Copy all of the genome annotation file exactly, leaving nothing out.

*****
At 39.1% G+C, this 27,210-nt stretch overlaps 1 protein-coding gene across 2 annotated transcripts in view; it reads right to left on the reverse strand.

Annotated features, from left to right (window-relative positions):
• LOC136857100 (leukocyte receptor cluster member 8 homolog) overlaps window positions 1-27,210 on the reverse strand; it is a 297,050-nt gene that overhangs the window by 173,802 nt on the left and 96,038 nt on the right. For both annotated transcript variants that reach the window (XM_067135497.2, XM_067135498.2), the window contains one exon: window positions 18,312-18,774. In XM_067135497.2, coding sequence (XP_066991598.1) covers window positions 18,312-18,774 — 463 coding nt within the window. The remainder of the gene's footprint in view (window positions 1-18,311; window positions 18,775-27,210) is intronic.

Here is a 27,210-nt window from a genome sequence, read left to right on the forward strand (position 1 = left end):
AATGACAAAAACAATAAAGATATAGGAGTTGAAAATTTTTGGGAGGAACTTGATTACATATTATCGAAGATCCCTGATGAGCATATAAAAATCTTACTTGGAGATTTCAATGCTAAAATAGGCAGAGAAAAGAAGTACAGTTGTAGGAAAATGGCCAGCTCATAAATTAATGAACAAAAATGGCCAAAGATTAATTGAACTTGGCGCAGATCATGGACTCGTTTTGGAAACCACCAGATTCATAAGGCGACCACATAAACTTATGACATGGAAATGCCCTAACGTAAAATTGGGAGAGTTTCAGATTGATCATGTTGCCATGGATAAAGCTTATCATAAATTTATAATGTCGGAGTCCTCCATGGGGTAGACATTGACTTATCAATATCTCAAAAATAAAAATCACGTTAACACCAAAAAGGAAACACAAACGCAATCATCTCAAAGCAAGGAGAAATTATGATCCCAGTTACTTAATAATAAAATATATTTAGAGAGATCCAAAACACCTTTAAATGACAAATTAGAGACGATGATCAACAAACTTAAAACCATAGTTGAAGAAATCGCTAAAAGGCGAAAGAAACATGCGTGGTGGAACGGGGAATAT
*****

At 39.1% G+C, this 27,210-nt stretch overlaps 1 protein-coding gene across 2 annotated transcripts in view; it reads right to left on the reverse strand.

Annotated features, from left to right (window-relative positions):
• LOC136857100 (leukocyte receptor cluster member 8 homolog) overlaps window positions 1-27,210 on the reverse strand; it is a 297,050-nt gene that overhangs the window by 173,802 nt on the left and 96,038 nt on the right. For both annotated transcript variants that reach the window (XM_067135497.2, XM_067135498.2), the window contains one exon: window positions 18,312-18,774. In XM_067135497.2, coding sequence (XP_066991598.1) covers window positions 18,312-18,774 — 463 coding nt within the window. The remainder of the gene's footprint in view (window positions 1-18,311; window positions 18,775-27,210) is intronic.

Here is a 27,210-nt window from a genome sequence, read left to right on the forward strand (position 1 = left end):
AATGACAAAAACAATAAAGATATAGGAGTTGAAAATTTTTGGGAGGAACTTGATTACATATTATCGAAGATCCCTGATGAGCATATAAAAATCTTACTTGGAGATTTCAATGCTAAAATAGGCAGAGAAAAGAAGTACAGTTGTAGGAAAATGGCCAGCTCATAAATTAATGAACAAAAATGGCCAAAGATTAATTGAACTTGGCGCAGATCATGGACTCGTTTTGGAAACCACCAGATTCATAAGGCGACCACATAAACTTATGACATGGAAATGCCCTAACGTAAAATTGGGAGAGTTTCAGATTGATCATGTTGCCATGGATAAAGCTTATCATAAATTTATAATGTCGGAGTCCTCCATGGGGTAGACATTGACTTATCAATATCTCAAAAATAAAAATCACGTTAACACCAAAAAGGAAACACAAACGCAATCATCTCAAAGCAAGGAGAAATTATGATCCCAGTTACTTAATAATAAAATATATTTAGAGAGATCCAAAACACCTTTAAATGACAAATTAGAGACGATGATCAACAAACTTAAAACCATAGTTGAAGAAATCGCTAAAAGGCGAAAGAAACATGCGTGGTGGAACGGGGAATAT